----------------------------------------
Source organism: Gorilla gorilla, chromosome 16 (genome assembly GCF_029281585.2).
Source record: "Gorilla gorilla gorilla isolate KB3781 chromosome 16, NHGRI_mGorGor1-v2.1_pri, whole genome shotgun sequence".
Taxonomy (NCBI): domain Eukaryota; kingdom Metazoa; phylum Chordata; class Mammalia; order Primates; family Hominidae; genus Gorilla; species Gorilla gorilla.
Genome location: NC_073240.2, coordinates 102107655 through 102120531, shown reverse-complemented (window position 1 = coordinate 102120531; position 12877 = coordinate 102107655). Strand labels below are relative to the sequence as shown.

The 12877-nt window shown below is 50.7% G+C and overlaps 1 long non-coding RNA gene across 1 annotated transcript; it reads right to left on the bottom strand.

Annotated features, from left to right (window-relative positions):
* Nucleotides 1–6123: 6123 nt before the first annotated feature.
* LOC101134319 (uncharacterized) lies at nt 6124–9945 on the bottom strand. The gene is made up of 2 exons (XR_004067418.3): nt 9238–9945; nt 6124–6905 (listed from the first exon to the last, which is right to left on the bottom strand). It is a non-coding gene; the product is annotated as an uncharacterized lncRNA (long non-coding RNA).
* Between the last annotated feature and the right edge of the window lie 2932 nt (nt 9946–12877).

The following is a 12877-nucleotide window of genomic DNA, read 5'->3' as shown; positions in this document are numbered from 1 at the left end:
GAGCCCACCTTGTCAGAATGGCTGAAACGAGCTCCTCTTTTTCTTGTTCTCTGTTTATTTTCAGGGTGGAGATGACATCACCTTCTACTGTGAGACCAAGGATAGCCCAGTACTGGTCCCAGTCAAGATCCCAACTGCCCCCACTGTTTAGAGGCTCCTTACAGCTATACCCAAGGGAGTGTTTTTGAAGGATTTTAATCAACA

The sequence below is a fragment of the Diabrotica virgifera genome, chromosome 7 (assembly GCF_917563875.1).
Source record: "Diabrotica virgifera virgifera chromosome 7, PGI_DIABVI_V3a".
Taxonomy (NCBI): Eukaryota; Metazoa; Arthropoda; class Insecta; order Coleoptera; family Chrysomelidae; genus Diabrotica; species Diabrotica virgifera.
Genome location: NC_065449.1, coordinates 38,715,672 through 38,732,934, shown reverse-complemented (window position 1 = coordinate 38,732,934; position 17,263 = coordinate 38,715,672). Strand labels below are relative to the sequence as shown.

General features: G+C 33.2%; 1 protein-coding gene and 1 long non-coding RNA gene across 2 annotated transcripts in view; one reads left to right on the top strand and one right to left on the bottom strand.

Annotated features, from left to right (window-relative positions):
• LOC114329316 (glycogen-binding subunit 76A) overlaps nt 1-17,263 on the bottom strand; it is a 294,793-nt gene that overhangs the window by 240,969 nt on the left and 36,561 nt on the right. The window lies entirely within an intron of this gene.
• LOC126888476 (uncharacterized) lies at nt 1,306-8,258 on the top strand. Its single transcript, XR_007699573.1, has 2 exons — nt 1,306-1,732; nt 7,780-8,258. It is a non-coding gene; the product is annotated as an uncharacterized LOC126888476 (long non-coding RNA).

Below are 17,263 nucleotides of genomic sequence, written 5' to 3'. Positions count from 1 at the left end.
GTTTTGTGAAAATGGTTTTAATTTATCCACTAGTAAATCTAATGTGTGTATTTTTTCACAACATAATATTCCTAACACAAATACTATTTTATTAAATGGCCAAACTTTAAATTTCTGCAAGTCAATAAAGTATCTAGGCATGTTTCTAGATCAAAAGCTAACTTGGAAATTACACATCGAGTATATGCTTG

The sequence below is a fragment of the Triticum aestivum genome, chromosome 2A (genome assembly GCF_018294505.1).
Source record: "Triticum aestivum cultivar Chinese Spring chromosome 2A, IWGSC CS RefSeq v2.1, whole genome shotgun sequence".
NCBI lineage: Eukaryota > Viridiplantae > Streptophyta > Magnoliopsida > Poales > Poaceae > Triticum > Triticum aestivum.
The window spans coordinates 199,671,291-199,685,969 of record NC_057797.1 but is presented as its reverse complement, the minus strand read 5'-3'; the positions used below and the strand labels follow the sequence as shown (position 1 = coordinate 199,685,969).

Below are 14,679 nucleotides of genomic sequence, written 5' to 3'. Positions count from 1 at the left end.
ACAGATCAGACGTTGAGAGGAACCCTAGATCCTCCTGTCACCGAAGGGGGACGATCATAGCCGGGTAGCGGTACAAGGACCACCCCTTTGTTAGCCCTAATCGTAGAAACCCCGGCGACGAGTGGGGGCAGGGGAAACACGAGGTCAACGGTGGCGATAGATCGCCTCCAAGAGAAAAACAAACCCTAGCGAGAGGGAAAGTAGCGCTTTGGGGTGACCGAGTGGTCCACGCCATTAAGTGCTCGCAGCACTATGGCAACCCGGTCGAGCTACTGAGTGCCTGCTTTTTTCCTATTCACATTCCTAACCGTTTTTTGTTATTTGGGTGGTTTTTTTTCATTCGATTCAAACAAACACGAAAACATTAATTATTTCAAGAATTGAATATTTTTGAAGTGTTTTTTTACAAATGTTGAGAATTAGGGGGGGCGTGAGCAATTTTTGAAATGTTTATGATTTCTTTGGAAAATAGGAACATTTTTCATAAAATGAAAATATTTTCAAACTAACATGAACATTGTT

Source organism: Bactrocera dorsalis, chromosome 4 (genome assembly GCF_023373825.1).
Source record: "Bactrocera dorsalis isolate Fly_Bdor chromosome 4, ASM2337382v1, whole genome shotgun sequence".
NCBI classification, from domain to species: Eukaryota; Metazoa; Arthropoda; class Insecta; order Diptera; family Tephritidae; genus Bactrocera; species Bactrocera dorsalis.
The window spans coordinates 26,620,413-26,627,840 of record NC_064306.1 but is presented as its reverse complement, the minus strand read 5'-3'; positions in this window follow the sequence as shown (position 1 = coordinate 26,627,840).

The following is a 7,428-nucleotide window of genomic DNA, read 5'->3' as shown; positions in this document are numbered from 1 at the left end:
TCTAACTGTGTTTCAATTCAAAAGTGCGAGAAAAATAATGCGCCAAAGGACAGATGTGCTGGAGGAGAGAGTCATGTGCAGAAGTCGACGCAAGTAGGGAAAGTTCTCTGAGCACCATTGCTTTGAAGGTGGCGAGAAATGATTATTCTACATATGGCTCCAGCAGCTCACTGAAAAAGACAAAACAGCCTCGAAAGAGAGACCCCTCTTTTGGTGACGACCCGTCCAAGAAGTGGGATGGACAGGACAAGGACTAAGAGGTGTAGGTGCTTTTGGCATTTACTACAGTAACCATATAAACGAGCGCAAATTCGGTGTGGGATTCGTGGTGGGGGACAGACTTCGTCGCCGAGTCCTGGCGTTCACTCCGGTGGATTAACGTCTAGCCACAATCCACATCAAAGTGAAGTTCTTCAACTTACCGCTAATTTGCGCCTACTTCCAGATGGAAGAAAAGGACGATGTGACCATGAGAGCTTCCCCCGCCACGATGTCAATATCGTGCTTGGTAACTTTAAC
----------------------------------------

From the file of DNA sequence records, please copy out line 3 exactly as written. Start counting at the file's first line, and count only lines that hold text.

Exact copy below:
Taxonomy (NCBI): domain Eukaryota; kingdom Metazoa; phylum Chordata; class Mammalia; order Primates; family Hominidae; genus Gorilla; species Gorilla gorilla.